Following the approval of an $884 million incentive package from the state of Tennessee and the resolution of some legal hurdles, pre-construction prep work is underway at the future site of the Ford BlueOval Assembly plant, which aims to create thousands of jobs in an area that has lacked economic opportunity for years now. However, not terribly far away at the site of the new Ford BlueOval SK Battery Plant in Kentucky, the remains of 19 humans were found in unmarked burial spots at the site of the future plant in Hardin County, a U.S. Army Corps of Engineers spokesperson confirmed to WAVE 3 News.
“Nineteen unmarked burials were identified as a result of the additional archaeological field work completed in March 2022,” said Katie Newton, public relations specialist for the U.S. Army Corps of Engineers Louisville District Public Affairs Office. Newton also confirmed that a burial relocation took place in the same area back in 2003.
Now, the U.S. Army Corps of Engineers is working with assumed family members of the deceased, the Kentucky Heritage Council, and the Kentucky State Historic Preservation Office to determine where to relocate the unmarked cemetery, which must be moved in accordance with Kentucky state law. However, this move is not expected to delay construction of the Ford BlueOval SK Battery Plant.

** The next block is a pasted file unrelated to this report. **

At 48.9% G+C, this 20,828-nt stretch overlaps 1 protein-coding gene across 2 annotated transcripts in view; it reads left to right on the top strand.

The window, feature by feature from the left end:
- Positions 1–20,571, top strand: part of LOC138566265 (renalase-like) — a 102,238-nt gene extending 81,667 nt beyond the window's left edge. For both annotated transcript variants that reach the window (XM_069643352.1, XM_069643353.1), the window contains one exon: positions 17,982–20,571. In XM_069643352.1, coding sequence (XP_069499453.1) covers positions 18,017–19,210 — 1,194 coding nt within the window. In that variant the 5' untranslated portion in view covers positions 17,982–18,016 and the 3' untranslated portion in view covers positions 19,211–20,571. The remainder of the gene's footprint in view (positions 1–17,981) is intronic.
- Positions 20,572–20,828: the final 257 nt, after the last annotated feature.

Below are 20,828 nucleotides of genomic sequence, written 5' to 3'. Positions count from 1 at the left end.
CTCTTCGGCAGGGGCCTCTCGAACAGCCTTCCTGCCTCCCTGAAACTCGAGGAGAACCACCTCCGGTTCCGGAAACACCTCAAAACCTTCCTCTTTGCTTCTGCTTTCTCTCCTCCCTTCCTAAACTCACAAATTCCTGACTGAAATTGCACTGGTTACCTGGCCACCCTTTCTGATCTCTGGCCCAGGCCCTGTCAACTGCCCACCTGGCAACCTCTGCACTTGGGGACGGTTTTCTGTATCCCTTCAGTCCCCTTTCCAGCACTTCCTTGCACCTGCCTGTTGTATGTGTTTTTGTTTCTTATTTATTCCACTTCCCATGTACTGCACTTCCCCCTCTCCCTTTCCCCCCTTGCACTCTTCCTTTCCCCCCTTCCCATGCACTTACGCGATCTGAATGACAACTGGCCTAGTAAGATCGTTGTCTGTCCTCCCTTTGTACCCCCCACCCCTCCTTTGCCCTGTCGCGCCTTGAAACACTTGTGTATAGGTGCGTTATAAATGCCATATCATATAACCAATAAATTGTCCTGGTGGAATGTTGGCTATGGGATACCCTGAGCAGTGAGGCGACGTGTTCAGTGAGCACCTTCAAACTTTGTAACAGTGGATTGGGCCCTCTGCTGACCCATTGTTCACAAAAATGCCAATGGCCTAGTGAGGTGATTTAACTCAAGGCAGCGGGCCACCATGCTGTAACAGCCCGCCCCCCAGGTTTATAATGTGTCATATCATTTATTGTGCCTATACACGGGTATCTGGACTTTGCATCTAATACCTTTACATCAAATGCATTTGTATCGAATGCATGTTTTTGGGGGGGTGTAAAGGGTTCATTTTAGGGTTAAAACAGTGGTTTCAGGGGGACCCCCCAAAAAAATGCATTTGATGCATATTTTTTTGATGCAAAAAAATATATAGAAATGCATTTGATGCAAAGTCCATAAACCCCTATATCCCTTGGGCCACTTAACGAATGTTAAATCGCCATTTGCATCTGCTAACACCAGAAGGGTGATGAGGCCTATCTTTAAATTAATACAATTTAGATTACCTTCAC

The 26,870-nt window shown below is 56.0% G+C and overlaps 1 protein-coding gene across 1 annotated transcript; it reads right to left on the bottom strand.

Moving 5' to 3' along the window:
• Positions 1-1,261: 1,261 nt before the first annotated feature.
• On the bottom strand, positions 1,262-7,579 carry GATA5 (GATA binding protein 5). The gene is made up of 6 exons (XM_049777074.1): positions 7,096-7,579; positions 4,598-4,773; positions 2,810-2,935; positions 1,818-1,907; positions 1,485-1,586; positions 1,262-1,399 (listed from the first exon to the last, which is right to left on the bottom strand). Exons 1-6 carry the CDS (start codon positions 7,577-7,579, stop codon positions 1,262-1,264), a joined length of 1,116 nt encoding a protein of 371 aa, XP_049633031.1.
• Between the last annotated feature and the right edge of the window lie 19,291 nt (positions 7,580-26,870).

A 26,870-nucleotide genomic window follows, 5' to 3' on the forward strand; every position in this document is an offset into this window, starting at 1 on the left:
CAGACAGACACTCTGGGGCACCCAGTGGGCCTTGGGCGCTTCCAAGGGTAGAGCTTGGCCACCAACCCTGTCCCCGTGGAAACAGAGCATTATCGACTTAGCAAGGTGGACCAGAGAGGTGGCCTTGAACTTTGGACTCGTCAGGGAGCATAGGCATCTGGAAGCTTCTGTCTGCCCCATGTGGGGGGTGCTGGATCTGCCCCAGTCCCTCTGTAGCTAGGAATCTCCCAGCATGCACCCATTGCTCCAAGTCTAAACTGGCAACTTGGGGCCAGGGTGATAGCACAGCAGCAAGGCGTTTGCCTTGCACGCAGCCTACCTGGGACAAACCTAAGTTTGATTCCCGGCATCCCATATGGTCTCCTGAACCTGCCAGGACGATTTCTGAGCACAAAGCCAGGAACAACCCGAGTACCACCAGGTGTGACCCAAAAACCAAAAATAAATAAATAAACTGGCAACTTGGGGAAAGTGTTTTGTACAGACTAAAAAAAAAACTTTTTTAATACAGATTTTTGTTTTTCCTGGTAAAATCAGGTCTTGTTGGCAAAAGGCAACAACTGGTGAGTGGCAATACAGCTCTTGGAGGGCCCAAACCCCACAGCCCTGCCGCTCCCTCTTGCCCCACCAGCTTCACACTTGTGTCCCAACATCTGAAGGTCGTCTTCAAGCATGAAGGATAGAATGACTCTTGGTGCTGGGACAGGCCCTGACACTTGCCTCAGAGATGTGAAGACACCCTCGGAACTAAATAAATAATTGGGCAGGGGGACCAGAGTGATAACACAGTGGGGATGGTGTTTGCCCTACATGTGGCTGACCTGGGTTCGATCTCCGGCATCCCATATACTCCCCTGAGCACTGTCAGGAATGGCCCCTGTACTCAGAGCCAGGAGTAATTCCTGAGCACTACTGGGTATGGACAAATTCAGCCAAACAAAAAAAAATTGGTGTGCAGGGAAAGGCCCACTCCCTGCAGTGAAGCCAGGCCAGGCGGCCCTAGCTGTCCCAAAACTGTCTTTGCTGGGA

Ford BlueOval City – a massive, sprawling complex that represents a $7 billion dollar investment in electrification for the automaker – was revealed last September and has since garnered a ton of press and local praise. When finished, Ford will produce a number of electric vehicles – including an as-yet-unnamed next-generation electric Ford F-Series model that will ride on its own dedicated platform – as well as EV batteries, while also housing a number of the automaker’s suppliers.
Meanwhile, Ford is investing an additional $5.8 billion in its twin SK battery plants in Kentucky that will power a new lineup of Ford and Lincoln EVs. All of these facilities are part of Ford’s $50 billion investment in EVs as it aims to produce two million units annually across the globe by 2026.
A previous version of this story incorrectly stated that the burials were found at the Ford BlueOval City site in Tennessee. Ford Authority regrets the error. Thanks to FA reader Eric for bringing this to our attention!